Many plan sponsors today have added an auto-enrollment feature to their employee retirement plans. With this feature, new employees are automatically enrolled in the plan and given the option to opt out if they’d rather not participate.
Some sponsors are taking auto-enrollment a step further by also adding auto-escalation to their plans. This feature automatically increases the percentage of pay that’s contributed to participants’ accounts on an annual basis—usually by one percentage point up to a set deferral rate, such as 10 percent.
Employee Savings Coming Up Short
A common rule of thumb for retirement saving is that individuals should save at least 10 percent of their pretax earnings to increase their chances of having a financially comfortable retirement. But many employees only save enough to receive the maximum employer match, which is typically around six percent of pretax earnings.
In testimony before the U.S. Senate Finance Committee, retirement experts have recommended that plan sponsors automatically enroll all employees in the plan and automatically increase contribution levels. They suggest that a model 401(k) plan template include the following:
- Auto-enrollment at a rate of six percent of employees’ pretax earnings, with an employee option to contribute less if they want.
- Auto-escalation of contributions in annual increments of one percent until a total contribution rate of 10 percent is reached, with an employee option to escalate less if they want.
According to a research report prepared by J.P. Morgan Asset Management, employees are less likely to increase their contributions if they are automatically enrolled in a plan at a set deferral rate. While auto-enrollment increases the percentage of employees who participate in a plan, it results in a lower overall savings rate among all participants when not paired with auto-escalation, the report concluded.
Meanwhile, a report prepared by the Defined Contribution Institutional Investment Association (DCIIA) found that in plans with auto-escalation, nearly one-third of employees were actually contributing more than 10 percent of pay to their plan. In plans without auto-escalation, just one-fifth of employees were contributing more than 10 percent of their pay.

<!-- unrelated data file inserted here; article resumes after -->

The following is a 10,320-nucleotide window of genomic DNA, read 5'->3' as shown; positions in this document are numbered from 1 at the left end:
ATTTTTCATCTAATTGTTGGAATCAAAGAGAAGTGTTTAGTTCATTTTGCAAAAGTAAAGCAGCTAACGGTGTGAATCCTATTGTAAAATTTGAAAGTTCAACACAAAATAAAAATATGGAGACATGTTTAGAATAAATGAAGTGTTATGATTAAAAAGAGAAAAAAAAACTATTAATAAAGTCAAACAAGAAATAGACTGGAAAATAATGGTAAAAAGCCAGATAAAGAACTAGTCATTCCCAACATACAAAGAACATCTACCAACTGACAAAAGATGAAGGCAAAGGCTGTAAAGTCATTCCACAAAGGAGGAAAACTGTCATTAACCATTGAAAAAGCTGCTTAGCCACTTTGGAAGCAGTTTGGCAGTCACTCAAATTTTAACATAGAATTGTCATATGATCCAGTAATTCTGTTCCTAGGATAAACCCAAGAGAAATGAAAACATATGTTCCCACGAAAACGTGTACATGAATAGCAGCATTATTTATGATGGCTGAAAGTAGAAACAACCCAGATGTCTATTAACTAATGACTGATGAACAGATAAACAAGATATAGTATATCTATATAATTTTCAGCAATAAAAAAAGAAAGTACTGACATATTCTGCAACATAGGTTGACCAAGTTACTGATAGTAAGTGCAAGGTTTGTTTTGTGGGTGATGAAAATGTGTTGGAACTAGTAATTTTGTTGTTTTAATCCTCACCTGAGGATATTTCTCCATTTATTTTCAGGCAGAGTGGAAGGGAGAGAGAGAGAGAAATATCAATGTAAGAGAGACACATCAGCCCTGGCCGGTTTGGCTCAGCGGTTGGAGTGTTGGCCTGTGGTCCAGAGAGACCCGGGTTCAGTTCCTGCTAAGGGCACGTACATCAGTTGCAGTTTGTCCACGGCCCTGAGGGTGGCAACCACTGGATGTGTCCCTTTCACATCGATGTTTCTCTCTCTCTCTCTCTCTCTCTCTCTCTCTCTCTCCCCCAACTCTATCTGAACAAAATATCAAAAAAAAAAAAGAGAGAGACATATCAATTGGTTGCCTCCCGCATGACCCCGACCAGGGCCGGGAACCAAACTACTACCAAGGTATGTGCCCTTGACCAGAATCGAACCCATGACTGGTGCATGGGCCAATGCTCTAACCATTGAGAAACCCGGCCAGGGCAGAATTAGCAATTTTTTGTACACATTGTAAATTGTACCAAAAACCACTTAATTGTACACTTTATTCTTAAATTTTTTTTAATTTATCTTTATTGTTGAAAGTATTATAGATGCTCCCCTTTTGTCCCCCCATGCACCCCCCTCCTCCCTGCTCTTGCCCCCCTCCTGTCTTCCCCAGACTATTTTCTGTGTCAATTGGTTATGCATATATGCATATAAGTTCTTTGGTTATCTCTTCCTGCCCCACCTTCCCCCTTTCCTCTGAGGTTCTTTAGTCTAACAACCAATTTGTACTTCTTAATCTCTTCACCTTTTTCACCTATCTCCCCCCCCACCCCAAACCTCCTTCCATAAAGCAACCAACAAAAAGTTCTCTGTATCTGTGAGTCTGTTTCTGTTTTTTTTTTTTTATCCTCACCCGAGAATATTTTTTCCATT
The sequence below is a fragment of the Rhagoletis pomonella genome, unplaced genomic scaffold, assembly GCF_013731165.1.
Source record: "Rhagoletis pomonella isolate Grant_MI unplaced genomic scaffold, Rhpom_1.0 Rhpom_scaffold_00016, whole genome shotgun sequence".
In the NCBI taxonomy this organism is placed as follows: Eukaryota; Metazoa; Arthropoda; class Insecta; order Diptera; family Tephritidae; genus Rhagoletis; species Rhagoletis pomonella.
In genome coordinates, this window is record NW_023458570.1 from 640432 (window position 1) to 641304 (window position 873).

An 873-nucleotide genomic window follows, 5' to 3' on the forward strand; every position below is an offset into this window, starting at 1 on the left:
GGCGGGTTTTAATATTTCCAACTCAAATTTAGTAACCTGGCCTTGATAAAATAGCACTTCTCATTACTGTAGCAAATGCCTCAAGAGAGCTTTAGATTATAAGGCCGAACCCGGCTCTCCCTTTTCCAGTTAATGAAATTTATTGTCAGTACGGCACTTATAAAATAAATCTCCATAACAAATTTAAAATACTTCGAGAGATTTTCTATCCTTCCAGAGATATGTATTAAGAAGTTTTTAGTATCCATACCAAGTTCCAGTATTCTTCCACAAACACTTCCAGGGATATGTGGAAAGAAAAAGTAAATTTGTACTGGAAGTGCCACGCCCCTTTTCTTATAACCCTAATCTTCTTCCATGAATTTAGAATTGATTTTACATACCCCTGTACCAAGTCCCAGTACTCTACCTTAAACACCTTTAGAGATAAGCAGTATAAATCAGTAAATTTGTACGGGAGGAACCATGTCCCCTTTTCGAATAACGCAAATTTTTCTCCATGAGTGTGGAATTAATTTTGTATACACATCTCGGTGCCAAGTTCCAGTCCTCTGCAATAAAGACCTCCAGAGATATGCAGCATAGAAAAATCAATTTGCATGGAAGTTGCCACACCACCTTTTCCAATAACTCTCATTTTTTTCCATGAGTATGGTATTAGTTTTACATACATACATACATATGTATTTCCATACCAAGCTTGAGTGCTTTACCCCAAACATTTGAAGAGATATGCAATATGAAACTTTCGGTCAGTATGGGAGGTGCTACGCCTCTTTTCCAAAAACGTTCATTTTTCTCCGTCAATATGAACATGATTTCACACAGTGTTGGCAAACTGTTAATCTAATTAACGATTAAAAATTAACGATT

Why Aren’t More Sponsors on Board?
The DCIIA found that 62 percent of large plan sponsors automatically enroll all new employees in the plan, but only 48 percent also use auto-escalation. So why aren’t more plan sponsors combining auto-escalation with auto-enrollment?
The DCIIA report identified three main reasons:
- 21 percent of sponsors said they are too paternalistic toward employees.
- 14 percent of sponsors said their employees would complain.
- 13 percent of sponsors said it would be too costly from an employer-match standpoint.
You can ward off employee complaints by improving communication, especially when it comes to stressing that employees can opt out of auto-enrollment and auto-escalation. You should also stress to employees how the power of compounding interest can boost their savings over long periods of time. The more money they contribute to their plan, the higher their account balances could be when they retire.
Also, data indicates that the majority of employees (83 percent) don’t object to auto-escalation and keep the escalated deferral amount in place (81 percent). So, concerns about employee complaints may be overblown.
Meanwhile, concerns about added cost may be short-sighted when you consider the overall benefits of helping employees prepare adequately for retirement. And remember that employer matching contributions are tax deductible, which reduces the actual cost of matching employees’ contributions at a higher rate.
Stretch Your Employer Match
A simple shift to your 401(k) matching formula could help encourage participants to boost their deferral rates.
For example, suppose you’re matching 100 percent of employee contributions up to five percent of their salary. Many employees will contribute up to five percent of their pay in order to get the full employer match. But if you change the formula to match 50 percent of employee contributions up to 10 percent of their salary, many employees will increase their contribution to 10 percent to get the full match. The cost to your business remains the same.
Don’t Miss Out If your employee retirement plan doesn’t feature auto-enrollment and auto-escalation, you could be missing out on a tremendous opportunity to help your employees boost their retirement savings. This can benefit both your employees and your company.
Have more questions about your benefit plan? Contact our employee benefit plan team here or give us a call at 512.610.7200—we’d be happy to answer them for you.